... Particularly on issues connected to race and racism, the moral imaginations of white evangelicals have been somewhat limited by a theological toolkit that emphasizes individual sin and responsibility, the importance of right personal relationships, and a resistance to explanations that appeal to structural factors. Evangelicals have tended to see racism as a problem of disordered personal relationships rather than disordered institutions and laws, and they often dismiss out of hand sociological or structural explanations of social problems. But the new NAE resolution has departed from this pattern; in its closing statement, it even connects the issue of capital punishment directly to the broader issue of criminal-justice reform, calling for the elimination of “racial and socio-economic inequities in law enforcement, prosecution and sentencing of defendants.”

... In the process of making this modest shift on capital punishment, the NAE has done something far more significant. It has added two new tools to the evangelical cultural toolkit: a lens for perceiving systemic injustice and a greater tolerance for sincere moral disagreement.

Evangelicals aren't so different from the rest of the U.S population: we all, of all races, have to get used to the browning of our country and society. In the words of the James Russell Lowell poem against slavery adopted by many Protestants as a hymn:

New occasions teach new duties; Time makes ancient good uncouth ...

Thursday, October 29, 2015

About time I say!

According to the Business section of the Times:
Sweeping Away Gender-Specific Toys and Labels
“The gender barriers are breaking down, and both manufacturers and retailers are not labeling toys like they used to,” said Jim Silver, the editor in chief of TTPM, a toy review website. “The industry’s learned that you shouldn’t be labeling for a specific gender. There are so many girls who want to be Iron Man and Captain America, and boys who want to play with Easy-Bake.”

The shift is part of a wider movement in retail to blur gender lines, as society moves beyond stereotypes, and celebrities as varied as Caitlyn Jenner and Jaden Smith put a spotlight on an array of gender identities. ...

... the most significant shifts in gender categorizing — and certainly the most debated — have been in children’s merchandise. ... Parents have taken to social media to protest retailers’ overly girly offerings, or to show off their children defying gender norms. Last year, Land’s End introduced a line of science-themed shirts for girls after a New Jersey mother, Lisa Ryder, posted an open letter on the brand’s Facebook page calling out its boy-only science collection. More recently, a Virginia father, Paul Henson, garnered widespread kudos online for his Facebook post about his 3-year-old son, who intends to dress as Elsa from Disney’s “Frozen” movie this Halloween.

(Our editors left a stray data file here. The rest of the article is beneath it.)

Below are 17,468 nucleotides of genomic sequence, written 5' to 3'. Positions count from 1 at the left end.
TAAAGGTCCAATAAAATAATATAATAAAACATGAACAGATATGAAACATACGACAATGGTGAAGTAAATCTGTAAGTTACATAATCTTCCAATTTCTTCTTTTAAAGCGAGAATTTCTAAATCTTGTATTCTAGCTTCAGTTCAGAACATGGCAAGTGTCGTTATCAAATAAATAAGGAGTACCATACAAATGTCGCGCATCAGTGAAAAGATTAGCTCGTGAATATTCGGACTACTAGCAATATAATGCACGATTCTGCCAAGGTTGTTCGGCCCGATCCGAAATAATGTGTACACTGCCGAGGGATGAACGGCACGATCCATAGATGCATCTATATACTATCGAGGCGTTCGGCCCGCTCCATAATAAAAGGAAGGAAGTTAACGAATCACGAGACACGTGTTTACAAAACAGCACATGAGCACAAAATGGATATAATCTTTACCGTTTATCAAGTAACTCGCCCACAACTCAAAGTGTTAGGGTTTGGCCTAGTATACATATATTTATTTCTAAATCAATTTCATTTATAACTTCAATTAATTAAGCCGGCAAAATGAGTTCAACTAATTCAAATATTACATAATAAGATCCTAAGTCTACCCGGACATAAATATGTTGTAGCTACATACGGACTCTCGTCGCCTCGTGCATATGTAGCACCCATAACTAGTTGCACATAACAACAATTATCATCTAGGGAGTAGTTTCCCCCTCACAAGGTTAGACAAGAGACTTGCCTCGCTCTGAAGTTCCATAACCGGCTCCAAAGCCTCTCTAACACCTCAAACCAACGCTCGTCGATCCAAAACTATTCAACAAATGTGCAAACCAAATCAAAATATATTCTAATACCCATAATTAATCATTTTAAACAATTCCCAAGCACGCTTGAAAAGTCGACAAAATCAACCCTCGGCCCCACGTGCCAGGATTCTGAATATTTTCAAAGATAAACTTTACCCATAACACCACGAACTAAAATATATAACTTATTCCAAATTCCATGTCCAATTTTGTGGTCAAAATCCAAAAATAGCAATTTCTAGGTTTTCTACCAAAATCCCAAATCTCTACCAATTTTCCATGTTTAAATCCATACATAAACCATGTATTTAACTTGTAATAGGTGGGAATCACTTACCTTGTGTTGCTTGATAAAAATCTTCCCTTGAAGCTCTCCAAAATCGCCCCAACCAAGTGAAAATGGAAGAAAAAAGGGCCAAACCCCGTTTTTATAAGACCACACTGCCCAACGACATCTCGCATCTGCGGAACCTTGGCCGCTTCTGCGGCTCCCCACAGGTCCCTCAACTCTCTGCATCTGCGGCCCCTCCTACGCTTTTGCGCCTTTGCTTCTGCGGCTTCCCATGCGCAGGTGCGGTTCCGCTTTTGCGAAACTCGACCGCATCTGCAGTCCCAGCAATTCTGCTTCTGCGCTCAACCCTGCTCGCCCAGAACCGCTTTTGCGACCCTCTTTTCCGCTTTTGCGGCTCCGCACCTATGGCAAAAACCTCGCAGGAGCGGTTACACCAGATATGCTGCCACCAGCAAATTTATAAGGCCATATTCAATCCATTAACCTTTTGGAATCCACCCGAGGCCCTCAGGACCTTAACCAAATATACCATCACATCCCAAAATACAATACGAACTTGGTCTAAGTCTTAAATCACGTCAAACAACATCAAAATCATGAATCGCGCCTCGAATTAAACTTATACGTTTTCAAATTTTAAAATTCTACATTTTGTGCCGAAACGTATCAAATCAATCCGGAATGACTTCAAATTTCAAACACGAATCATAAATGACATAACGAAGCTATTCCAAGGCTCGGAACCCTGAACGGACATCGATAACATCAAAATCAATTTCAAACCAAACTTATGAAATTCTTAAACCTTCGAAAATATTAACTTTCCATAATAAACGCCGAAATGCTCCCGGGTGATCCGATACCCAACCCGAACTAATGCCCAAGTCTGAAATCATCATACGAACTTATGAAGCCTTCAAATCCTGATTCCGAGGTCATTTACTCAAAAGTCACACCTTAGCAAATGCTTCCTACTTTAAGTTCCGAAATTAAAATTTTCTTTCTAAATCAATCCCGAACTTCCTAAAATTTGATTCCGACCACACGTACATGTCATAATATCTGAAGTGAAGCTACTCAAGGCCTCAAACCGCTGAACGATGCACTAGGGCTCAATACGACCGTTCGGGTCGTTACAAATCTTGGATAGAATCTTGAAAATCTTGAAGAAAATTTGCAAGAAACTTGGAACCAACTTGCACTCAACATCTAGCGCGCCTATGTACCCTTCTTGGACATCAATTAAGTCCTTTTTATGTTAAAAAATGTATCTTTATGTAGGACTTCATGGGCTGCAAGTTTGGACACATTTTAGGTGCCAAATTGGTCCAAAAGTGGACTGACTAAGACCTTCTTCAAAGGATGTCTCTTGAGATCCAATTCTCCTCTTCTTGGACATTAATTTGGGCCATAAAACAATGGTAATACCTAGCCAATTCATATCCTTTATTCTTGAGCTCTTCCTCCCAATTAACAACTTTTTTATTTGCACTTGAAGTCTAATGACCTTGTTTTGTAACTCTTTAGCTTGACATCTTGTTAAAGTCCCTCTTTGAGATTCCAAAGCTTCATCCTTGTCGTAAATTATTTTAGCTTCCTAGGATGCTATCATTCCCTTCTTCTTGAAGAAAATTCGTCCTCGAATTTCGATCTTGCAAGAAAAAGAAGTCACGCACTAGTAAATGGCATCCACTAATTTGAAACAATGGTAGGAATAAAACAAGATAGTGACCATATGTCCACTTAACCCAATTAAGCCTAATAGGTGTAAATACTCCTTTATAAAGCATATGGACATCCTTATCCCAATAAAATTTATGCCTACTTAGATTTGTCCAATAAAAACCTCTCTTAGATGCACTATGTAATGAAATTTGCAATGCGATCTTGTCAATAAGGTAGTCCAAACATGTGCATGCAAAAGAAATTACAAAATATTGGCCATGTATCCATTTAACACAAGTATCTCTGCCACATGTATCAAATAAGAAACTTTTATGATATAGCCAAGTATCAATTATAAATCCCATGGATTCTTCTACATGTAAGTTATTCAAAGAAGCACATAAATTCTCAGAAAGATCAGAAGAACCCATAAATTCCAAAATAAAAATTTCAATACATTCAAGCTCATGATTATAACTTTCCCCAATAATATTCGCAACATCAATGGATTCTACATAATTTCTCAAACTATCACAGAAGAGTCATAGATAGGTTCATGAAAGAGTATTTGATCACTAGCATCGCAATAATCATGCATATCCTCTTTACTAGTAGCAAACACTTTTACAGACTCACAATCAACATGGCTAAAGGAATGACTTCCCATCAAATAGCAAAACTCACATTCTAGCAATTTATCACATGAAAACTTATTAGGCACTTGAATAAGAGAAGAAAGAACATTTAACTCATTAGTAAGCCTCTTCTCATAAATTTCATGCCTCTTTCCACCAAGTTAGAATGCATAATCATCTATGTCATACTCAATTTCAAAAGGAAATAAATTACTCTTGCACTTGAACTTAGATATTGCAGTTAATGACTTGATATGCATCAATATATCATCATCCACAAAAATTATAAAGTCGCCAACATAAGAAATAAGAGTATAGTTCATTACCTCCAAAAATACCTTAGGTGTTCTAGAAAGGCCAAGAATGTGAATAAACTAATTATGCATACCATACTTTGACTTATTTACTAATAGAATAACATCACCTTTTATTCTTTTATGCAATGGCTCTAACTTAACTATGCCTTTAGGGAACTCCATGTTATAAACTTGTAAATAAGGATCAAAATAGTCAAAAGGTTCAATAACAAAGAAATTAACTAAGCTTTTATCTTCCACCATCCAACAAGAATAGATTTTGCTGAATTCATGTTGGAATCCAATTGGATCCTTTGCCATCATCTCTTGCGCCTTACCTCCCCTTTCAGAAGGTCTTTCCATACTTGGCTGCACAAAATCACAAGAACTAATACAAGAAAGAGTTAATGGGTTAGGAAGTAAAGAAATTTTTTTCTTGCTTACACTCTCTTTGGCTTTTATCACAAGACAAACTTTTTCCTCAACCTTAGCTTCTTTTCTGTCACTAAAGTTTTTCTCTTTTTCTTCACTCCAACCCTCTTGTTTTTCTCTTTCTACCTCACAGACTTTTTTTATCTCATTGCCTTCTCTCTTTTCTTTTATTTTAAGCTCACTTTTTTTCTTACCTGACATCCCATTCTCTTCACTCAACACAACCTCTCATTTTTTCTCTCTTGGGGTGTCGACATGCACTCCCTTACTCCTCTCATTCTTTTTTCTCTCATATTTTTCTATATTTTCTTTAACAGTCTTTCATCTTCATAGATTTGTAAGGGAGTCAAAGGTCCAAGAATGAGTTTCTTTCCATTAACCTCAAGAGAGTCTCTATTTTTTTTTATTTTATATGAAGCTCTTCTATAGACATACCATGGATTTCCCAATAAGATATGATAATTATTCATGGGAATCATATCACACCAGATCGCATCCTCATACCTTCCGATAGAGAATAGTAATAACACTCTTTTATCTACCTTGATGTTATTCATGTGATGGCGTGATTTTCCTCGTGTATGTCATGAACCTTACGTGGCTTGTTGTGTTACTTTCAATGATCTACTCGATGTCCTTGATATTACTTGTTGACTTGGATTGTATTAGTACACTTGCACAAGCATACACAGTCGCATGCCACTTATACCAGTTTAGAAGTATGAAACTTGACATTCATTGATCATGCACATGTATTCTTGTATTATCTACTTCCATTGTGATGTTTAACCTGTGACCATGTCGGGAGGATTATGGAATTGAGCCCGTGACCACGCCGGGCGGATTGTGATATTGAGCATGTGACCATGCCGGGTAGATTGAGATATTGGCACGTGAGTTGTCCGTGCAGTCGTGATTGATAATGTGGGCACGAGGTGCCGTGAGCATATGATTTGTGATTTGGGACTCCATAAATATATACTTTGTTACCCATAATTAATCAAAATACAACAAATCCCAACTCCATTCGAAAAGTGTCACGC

Toy peddlers who have reduced gender specificity have encountered both support (and healthy sales) and opposition. The article is worth reading in full.
Some of us were ahead of this curve:
Blogger with a cousin dressed for Halloween about 1955.

Wednesday, October 28, 2015

Packaging the Mission for tourists

It's true; the Mission is colorful. We paint our history on our walls. We don't like everything that happens here, for example police raids that pick up young Brown men. But we're lively.

Several weeks ago Erudite Partner joined a group of her students from the University of San Francisco on a tour of the 'hood. Shaping San Francisco, a "participatory community history project documenting and archiving overlooked stories and memories of San Francisco" leads walking tours in the neighborhoods; USF arranged to make several of these available to students to help them appreciate where they live and study.

The student group included a few young white people, at least one African American, others of various Asian origins, some from Latin families, and EP who has lived in the Mission over 30 years. They walked much of 24th Street, then along Mission St., and north on Valencia, viewing murals and listening to their guide recount the history of the area they were seeing.

Along the way they were accosted by a middle aged man shouting: "Go away, go back where you came from! The Mission belongs to Latinos."

EP reports the students were taken aback, but also had learned enough from the tour to have some idea why they were intruders.

I wonder whether tourists organized on package "Journeys" by Airbnb will understand why natives in the 'hood may consider them unwelcome interlopers.

The neighborhood web-based news outlet, Mission Local, reports via Next Web that Airbnb has plans for us:

The tourists might indeed want to dress down to try to avoid hostile encounters. According to the description,

Airbnb specifically offloads the liability for the experience to the guest and host, saying the contract is made between them and not the company.